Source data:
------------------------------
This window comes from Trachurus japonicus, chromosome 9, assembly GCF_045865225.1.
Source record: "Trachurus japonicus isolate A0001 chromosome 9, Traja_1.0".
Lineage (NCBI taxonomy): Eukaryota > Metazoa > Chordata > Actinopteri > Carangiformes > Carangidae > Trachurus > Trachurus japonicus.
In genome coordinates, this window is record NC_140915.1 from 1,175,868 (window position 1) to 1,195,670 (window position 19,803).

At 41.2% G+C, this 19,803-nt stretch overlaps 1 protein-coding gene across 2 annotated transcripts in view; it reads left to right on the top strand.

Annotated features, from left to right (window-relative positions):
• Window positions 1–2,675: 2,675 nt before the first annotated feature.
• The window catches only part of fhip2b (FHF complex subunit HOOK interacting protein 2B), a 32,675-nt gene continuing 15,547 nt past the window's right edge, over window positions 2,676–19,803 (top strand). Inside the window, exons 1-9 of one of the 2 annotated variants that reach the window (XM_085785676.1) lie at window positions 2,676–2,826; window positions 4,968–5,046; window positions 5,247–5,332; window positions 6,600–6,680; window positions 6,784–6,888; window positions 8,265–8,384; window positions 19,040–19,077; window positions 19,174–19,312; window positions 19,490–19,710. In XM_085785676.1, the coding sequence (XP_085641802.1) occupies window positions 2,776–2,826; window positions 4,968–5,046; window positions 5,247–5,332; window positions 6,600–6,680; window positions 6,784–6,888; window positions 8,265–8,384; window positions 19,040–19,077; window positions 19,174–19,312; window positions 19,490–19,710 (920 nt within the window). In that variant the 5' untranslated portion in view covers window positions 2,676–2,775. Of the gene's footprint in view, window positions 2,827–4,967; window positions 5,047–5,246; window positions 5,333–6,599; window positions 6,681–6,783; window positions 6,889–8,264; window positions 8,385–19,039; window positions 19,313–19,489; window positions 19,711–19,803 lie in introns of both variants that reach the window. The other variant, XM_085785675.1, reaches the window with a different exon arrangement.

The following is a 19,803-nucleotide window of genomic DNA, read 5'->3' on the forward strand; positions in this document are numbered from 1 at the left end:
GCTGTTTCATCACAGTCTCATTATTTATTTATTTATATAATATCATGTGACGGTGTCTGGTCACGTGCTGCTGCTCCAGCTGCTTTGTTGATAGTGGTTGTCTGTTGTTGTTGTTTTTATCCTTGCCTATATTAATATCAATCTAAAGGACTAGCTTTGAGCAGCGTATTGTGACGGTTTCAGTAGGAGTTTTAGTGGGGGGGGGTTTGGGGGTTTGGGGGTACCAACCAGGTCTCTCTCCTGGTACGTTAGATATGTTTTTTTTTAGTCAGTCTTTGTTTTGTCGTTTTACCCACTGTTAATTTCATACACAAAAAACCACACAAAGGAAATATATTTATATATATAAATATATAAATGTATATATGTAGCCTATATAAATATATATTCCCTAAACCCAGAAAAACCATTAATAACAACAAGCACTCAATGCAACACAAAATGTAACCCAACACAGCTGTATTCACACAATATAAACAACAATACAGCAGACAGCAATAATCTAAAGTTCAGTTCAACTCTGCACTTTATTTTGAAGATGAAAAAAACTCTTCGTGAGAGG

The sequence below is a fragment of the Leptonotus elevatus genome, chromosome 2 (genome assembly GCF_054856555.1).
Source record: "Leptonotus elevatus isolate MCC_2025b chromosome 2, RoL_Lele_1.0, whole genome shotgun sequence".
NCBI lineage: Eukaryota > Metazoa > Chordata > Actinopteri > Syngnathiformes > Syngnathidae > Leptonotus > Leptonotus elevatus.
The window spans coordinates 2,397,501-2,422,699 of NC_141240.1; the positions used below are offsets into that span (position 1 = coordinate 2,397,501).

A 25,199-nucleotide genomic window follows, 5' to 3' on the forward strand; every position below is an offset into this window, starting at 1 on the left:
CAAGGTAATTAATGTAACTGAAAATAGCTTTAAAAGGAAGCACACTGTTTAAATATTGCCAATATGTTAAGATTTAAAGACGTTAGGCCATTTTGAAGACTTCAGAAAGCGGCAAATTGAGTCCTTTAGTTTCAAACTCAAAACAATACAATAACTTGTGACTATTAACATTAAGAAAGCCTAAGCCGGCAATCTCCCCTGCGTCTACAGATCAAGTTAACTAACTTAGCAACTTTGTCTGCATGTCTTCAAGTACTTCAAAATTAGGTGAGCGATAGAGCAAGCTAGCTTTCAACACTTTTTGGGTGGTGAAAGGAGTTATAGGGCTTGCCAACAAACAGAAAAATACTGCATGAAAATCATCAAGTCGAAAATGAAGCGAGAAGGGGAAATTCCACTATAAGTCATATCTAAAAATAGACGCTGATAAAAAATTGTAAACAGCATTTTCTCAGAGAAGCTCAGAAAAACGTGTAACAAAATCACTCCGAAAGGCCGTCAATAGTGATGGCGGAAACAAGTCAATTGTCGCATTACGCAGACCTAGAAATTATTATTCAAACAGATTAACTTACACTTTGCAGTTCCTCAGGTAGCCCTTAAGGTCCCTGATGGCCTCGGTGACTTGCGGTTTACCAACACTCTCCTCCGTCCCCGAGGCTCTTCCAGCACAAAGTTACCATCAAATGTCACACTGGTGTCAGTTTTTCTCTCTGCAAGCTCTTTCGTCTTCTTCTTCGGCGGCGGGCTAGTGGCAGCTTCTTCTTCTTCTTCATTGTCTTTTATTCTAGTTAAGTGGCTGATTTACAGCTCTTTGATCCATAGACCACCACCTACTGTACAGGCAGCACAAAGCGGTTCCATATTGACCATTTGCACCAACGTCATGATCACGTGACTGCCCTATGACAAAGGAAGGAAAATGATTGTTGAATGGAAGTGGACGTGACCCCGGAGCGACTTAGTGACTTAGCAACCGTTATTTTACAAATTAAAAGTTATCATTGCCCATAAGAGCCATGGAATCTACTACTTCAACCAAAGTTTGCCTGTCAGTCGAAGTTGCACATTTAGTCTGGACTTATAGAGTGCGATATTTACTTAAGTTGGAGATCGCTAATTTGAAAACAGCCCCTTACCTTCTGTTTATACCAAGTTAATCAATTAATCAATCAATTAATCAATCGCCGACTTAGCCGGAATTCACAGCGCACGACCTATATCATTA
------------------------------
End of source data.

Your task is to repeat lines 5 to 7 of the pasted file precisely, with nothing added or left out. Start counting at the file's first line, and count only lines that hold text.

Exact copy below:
At 41.2% G+C, this 19,803-nt stretch overlaps 1 protein-coding gene across 2 annotated transcripts in view; it reads left to right on the top strand.

Annotated features, from left to right (window-relative positions):
• Window positions 1–2,675: 2,675 nt before the first annotated feature.